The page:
14. ^ "World Dream Orchestra". New Japan Philharmonic. New Japan Philharmonic. Archived from the original on 5 August 2017. Retrieved 17 June 2017.
  15. ^ "Joe Hisaishi Special Gala Concert". The Film Festival For Popular Asian Cinema. Centro Espressioni Cinematografiche. Archived from the original on 5 August 2017. Retrieved 17 June 2017.
  16. ^ "Joe Hisaishi". Retrieved 2020-02-24.
  17. ^ "Joe Hisaishi's Music Future - Programs | National Kaohsiung Center for the Arts (Weiwuying)". Retrieved 2020-02-24.
  18. ^ "The Giant Squid, Captured on Camera in its Natural Habitat for the First Time Ever!" (PDF). NHK. 9 January 2013. Archived from the original (PDF) on 4 October 2013. Retrieved 11 July 2015.
  19. ^ 幻の深海巨大生物. NHK (in Japanese). NHK. Archived from the original on 9 January 2013. 音楽・久石譲 演奏・東京ニューシティ管弦楽団。
  20. ^ BBC Two – Natural World, 2013–2014, Giant Squid: Filming the Impossible – Natural World Special Archived 27 March 2014 at the Wayback Machine. (23 March 2014). Retrieved on 12 May 2014.
  21. ^ Academy Invites 276 to Membership Archived 1 July 2013 at the Wayback Machine. Retrieved on 12 May 2014.
  22. ^ "Studio Ghibli Concert Program". Issuu. Retrieved 2020-02-24.
  23. ^ "Joe Hisaishi Symphonic Concert". Overlook Events. Archived from the original on 18 June 2017. Retrieved 17 June 2017.
  24. ^ "Joe Hisaishi Symphonic Concert - Music from the Studio Ghibli Films of Hayao Miyazaki - San Jose Theaters". Retrieved 29 May 2018.
  25. ^ "In This Corner of the World Gets Live Action Series". MANGA.TOKYO. 8 May 2018. Retrieved 8 May 2018.
  26. ^ Twitter, Gary Graff ggraff@medianewsgroup com; @GraffonMusic on. "New Music: Royce 5'9", Ozzy Osbourne, Chainsmokers, Grimes and more..." The Oakland Press. Retrieved 2020-02-24.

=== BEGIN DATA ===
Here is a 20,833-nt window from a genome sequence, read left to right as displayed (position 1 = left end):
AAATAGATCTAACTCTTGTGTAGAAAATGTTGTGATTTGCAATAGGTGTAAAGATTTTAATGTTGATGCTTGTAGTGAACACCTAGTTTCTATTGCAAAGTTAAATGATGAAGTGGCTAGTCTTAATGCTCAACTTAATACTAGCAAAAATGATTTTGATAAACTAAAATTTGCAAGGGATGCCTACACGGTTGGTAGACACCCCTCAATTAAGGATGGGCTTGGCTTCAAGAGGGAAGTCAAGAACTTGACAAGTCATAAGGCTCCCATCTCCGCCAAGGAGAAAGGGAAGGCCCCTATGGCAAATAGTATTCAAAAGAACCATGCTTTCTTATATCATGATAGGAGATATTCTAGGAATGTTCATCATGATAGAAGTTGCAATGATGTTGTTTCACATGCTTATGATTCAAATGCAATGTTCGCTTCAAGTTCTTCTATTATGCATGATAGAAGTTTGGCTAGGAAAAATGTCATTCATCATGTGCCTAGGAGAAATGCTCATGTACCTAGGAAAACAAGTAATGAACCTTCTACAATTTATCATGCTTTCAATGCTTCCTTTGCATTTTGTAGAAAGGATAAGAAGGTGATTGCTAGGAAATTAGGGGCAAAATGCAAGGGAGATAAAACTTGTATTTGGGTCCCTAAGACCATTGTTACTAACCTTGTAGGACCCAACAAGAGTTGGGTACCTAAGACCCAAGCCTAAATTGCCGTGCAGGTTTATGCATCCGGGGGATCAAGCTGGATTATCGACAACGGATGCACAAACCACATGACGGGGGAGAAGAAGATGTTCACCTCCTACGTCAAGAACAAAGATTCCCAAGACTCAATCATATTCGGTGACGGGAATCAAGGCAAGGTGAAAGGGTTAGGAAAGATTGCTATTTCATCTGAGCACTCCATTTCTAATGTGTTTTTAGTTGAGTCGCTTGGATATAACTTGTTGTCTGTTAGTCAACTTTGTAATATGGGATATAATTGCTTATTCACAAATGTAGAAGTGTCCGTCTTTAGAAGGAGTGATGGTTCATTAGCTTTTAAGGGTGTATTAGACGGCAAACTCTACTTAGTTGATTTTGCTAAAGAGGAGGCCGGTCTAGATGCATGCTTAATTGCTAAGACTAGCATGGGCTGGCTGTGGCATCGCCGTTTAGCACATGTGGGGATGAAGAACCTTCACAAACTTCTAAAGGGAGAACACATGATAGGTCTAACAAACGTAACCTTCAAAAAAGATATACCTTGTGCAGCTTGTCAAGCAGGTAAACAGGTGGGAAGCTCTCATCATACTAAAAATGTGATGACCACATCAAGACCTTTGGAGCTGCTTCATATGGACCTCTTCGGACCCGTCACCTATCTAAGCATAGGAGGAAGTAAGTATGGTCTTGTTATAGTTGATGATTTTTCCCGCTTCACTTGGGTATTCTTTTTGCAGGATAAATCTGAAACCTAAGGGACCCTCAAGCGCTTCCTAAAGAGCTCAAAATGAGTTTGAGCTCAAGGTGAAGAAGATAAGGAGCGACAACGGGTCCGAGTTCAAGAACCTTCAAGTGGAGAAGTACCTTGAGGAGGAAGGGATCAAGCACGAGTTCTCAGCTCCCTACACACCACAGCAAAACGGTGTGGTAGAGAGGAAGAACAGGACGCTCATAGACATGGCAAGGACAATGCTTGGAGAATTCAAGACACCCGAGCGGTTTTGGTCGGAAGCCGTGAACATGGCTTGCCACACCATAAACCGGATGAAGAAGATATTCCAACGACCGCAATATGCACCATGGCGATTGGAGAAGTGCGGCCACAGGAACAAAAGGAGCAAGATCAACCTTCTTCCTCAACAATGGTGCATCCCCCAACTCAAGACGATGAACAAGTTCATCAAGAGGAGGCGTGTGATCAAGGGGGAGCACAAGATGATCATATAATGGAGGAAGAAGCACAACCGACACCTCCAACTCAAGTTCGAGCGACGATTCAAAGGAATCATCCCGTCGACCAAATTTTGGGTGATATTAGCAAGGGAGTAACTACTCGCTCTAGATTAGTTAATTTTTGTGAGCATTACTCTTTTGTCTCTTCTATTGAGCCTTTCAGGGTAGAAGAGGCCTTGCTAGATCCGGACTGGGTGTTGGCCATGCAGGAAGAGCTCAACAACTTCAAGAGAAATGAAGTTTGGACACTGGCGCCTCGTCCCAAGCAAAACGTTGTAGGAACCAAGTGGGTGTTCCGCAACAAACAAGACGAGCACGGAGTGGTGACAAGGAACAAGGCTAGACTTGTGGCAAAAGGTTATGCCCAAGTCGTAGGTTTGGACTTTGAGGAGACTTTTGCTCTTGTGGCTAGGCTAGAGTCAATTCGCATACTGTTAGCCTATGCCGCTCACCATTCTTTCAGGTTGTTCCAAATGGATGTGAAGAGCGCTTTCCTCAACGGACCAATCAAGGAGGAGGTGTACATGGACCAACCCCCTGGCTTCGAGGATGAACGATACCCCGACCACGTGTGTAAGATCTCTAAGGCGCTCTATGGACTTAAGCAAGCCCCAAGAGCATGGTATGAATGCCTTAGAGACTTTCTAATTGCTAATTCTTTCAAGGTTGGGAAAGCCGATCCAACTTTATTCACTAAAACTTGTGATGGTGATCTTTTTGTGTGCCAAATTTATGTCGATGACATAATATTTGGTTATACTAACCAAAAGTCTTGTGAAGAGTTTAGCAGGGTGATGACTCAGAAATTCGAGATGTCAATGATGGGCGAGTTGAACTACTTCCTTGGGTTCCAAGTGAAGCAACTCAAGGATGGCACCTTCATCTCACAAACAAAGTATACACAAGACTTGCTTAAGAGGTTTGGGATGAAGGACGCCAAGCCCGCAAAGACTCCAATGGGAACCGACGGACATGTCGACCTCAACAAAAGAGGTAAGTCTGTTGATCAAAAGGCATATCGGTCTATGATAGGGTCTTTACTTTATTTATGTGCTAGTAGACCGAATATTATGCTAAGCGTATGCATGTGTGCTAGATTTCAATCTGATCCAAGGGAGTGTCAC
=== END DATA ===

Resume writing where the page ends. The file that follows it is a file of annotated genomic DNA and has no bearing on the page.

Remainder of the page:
27. ^ "Joe Hisaishi Announces Dream Songs: The Essential Joe Hisaishi (Feb 21, Decca Gold)". Shore Fire Media. Retrieved 2020-02-24.
  28. ^ 第15回日本アカデミー賞優秀作品 (in Japanese). Japan Academy Prize. Archived from the original on February 21, 2011. Retrieved January 23, 2011.
  29. ^ 第16回日本アカデミー賞優秀作品 (in Japanese). Japan Academy Prize. Archived from the original on February 21, 2011. Retrieved January 23, 2011.
  30. ^ 第17回日本アカデミー賞優秀作品 (in Japanese). Japan Academy Prize. Archived from the original on February 22, 2011. Retrieved January 23, 2011.
  31. ^ 第22回日本アカデミー賞優秀作品 (in Japanese). Japan Academy Prize. Archived from the original on July 14, 2014. Retrieved January 23, 2011.
  32. ^ 第23回日本アカデミー賞優秀作品 (in Japanese). Japan Academy Prize. Archived from the original on October 31, 2014. Retrieved January 23, 2011.
  33. ^ 第32回日本アカデミー賞優秀作品 (in Japanese). Japan Academy Prize. Archived from the original on July 14, 2014. Retrieved January 23, 2011.
  34. ^ 第34回日本アカデミー賞優秀作品 (in Japanese). Japan Academy Prize. Archived from the original on May 15, 2011. Retrieved May 20, 2011.
  35. ^ "678 individuals, 24 groups awarded Medals of Honor". Mainichi Shimbun. 3 November 2009. Archived from the original on 3 November 2009. Retrieved 26 October 2015.
  36. ^ "Ghibli Composer Joe Hisaishi Awarded Medal of Honour". Anime News Network. 3 November 2009. Archived from the original on 24 September 2015. Retrieved 26 October 2015.

External links[edit]